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Monday, September 17, 2012

"We've Cracked the Code"

"But we don't know what it means."

I was watching White Collar the other day, and one of the FBI agents said the above. It struck me as odd: what exactly would this mean? I suppose if the reversal of the algorithm you've guessed generates the code produces English words, but of obscure import, you might say the above. But their obscurity might also be taken to indicate you have the wrong algorithm, couldn't it? I suppose once you were getting grammatical English sentences for a time, your confidence that you had the right algorithm would be pretty high, but I could envision creating an algorithm that generated decoy patterns in the encoded string. (Query: Are their codes that do this?)

But I wouldn't really feel certain I had "cracked the code" until I knew what it meant. Silas, what's your take on this?

5 comments:

  1. I suppose once you were getting grammatical English sentences for a time, your confidence that you had the right algorithm would be pretty high, but I could envision creating an algorithm that generated decoy patterns in the encoded string. (Query: Are their codes that do this?)

    Yes, see La Bocca della Verità.

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    1. But have you cracked the code yet?

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  2. Nice one Bob. I have suspected an esoteric subtext going on here for some time.

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  3. Why yes, I have lots to say about this:

    - I made a post here explaining the senses in which foreign languages/jargon are a kind of "encryption".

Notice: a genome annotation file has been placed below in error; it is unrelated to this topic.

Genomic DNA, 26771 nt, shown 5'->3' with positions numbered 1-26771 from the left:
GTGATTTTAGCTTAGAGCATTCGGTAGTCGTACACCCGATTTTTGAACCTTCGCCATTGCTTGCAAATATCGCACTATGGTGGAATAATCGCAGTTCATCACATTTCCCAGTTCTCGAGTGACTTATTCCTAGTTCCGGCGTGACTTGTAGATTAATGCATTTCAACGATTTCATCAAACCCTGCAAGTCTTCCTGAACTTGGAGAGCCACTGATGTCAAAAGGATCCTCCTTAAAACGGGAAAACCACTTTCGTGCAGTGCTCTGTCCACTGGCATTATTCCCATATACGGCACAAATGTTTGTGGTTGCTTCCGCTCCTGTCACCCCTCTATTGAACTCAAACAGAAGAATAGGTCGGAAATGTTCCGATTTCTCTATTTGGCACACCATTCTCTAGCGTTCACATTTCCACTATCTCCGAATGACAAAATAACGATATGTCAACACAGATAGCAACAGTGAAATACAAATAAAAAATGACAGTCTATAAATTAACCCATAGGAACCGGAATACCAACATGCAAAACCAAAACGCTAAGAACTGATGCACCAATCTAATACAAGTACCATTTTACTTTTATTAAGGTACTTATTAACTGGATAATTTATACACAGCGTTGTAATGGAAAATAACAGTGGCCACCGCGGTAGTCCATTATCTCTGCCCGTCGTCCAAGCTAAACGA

- Yes, there are cryptosystems that provide plausible "decoy keys" that decrypt the ciphertext to innocuous cleartext. The general term for this (though it also covers other meanings) is Deniable Encryption. One implementation is in truecrypt.

    -- The problems that arise in using deniable encryption are:

    a) The cost of generating the plausible decoy cleartext.

    b) The reduced entropy of the ciphertext that results from the additional order you impose on it by making it do "double duty". (Lower entropy = easier to find patters = easier to decrypt).

    - Generally, it is a problem that you can claim an arbitrary key is the "correct" one and thus that a ciphertext says whatever you want. In the extreme case, you can say it's encrypted with a one-time-pad that you chose specifically so that the XOR with the ciphertext is something incriminating. But even there, that would require using a 1TP of implausibly low entropy (calling into question whether they really used such a key).

    A more realistic use-case is when the ciphertext really does decrypt to a given plaintext like prosecutors claim, but then they layer on an additional interpretation that "oh, they're using a code, where T-shirts means heroin ...". It doesn't help that some people *do* use such a code! But with a naive judge and jury, they are vulnerable to being rooked by circular versions of this argument.

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    1. Thanks, Silas! I guessed you would know about this.

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